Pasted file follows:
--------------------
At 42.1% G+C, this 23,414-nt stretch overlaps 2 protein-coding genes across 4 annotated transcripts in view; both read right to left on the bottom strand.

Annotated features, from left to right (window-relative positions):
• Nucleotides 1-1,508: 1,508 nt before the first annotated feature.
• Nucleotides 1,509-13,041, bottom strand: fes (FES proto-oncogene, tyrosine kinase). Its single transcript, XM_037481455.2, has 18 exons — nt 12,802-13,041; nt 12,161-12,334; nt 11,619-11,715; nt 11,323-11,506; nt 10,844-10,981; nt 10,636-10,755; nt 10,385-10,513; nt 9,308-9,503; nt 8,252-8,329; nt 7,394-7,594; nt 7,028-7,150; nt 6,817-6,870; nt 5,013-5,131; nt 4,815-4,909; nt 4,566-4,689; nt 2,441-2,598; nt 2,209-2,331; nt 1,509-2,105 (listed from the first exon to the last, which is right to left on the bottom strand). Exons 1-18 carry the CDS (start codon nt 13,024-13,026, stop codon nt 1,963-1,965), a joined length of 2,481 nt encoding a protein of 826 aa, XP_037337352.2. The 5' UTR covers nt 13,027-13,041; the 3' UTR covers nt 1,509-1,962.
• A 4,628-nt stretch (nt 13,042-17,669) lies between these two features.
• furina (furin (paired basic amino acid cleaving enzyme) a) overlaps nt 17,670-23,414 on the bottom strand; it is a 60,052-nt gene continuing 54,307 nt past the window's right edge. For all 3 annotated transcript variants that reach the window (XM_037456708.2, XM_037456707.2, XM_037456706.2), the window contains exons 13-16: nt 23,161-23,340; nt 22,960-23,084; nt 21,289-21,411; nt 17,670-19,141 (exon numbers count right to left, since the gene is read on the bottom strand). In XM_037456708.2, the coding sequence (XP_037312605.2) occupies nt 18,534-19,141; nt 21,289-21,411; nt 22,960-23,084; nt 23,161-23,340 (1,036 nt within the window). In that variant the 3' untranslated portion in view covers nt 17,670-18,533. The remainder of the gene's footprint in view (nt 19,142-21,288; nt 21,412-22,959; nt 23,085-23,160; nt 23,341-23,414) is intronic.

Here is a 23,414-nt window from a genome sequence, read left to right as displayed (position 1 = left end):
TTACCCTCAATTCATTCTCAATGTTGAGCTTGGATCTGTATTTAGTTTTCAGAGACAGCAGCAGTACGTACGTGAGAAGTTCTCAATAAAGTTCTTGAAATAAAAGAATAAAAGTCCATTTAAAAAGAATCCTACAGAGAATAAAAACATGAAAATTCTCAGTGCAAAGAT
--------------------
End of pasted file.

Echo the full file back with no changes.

At 42.1% G+C, this 23,414-nt stretch overlaps 2 protein-coding genes across 4 annotated transcripts in view; both read right to left on the bottom strand.

Annotated features, from left to right (window-relative positions):
• Nucleotides 1-1,508: 1,508 nt before the first annotated feature.
• Nucleotides 1,509-13,041, bottom strand: fes (FES proto-oncogene, tyrosine kinase). Its single transcript, XM_037481455.2, has 18 exons — nt 12,802-13,041; nt 12,161-12,334; nt 11,619-11,715; nt 11,323-11,506; nt 10,844-10,981; nt 10,636-10,755; nt 10,385-10,513; nt 9,308-9,503; nt 8,252-8,329; nt 7,394-7,594; nt 7,028-7,150; nt 6,817-6,870; nt 5,013-5,131; nt 4,815-4,909; nt 4,566-4,689; nt 2,441-2,598; nt 2,209-2,331; nt 1,509-2,105 (listed from the first exon to the last, which is right to left on the bottom strand). Exons 1-18 carry the CDS (start codon nt 13,024-13,026, stop codon nt 1,963-1,965), a joined length of 2,481 nt encoding a protein of 826 aa, XP_037337352.2. The 5' UTR covers nt 13,027-13,041; the 3' UTR covers nt 1,509-1,962.
• A 4,628-nt stretch (nt 13,042-17,669) lies between these two features.
• furina (furin (paired basic amino acid cleaving enzyme) a) overlaps nt 17,670-23,414 on the bottom strand; it is a 60,052-nt gene continuing 54,307 nt past the window's right edge. For all 3 annotated transcript variants that reach the window (XM_037456708.2, XM_037456707.2, XM_037456706.2), the window contains exons 13-16: nt 23,161-23,340; nt 22,960-23,084; nt 21,289-21,411; nt 17,670-19,141 (exon numbers count right to left, since the gene is read on the bottom strand). In XM_037456708.2, the coding sequence (XP_037312605.2) occupies nt 18,534-19,141; nt 21,289-21,411; nt 22,960-23,084; nt 23,161-23,340 (1,036 nt within the window). In that variant the 3' untranslated portion in view covers nt 17,670-18,533. The remainder of the gene's footprint in view (nt 19,142-21,288; nt 21,412-22,959; nt 23,085-23,160; nt 23,341-23,414) is intronic.

Here is a 23,414-nt window from a genome sequence, read left to right as displayed (position 1 = left end):
TTACCCTCAATTCATTCTCAATGTTGAGCTTGGATCTGTATTTAGTTTTCAGAGACAGCAGCAGTACGTACGTGAGAAGTTCTCAATAAAGTTCTTGAAATAAAAGAATAAAAGTCCATTTAAAAAGAATCCTACAGAGAATAAAAACATGAAAATTCTCAGTGCAAAGAT